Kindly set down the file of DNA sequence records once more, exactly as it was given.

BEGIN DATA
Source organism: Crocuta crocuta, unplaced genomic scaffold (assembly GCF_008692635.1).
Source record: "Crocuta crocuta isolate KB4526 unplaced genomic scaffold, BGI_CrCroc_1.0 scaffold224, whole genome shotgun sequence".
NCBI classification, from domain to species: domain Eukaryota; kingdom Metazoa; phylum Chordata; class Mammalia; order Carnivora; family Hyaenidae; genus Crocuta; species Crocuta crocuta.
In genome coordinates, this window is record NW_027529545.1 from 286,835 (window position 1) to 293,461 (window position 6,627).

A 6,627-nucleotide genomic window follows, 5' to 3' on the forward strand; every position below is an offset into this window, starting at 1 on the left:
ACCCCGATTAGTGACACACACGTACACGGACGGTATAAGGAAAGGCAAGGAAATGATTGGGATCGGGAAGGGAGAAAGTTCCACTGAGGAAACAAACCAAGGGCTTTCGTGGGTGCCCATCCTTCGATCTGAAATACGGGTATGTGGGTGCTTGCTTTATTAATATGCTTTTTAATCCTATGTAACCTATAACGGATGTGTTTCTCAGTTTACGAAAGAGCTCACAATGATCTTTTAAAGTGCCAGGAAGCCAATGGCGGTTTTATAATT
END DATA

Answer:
Source organism: Crocuta crocuta, unplaced genomic scaffold (assembly GCF_008692635.1).
Source record: "Crocuta crocuta isolate KB4526 unplaced genomic scaffold, BGI_CrCroc_1.0 scaffold224, whole genome shotgun sequence".
NCBI classification, from domain to species: domain Eukaryota; kingdom Metazoa; phylum Chordata; class Mammalia; order Carnivora; family Hyaenidae; genus Crocuta; species Crocuta crocuta.
In genome coordinates, this window is record NW_027529545.1 from 286,835 (window position 1) to 293,461 (window position 6,627).

A 6,627-nucleotide genomic window follows, 5' to 3' on the forward strand; every position below is an offset into this window, starting at 1 on the left:
ACCCCGATTAGTGACACACACGTACACGGACGGTATAAGGAAAGGCAAGGAAATGATTGGGATCGGGAAGGGAGAAAGTTCCACTGAGGAAACAAACCAAGGGCTTTCGTGGGTGCCCATCCTTCGATCTGAAATACGGGTATGTGGGTGCTTGCTTTATTAATATGCTTTTTAATCCTATGTAACCTATAACGGATGTGTTTCTCAGTTTACGAAAGAGCTCACAATGATCTTTTAAAGTGCCAGGAAGCCAATGGCGGTTTTATAATT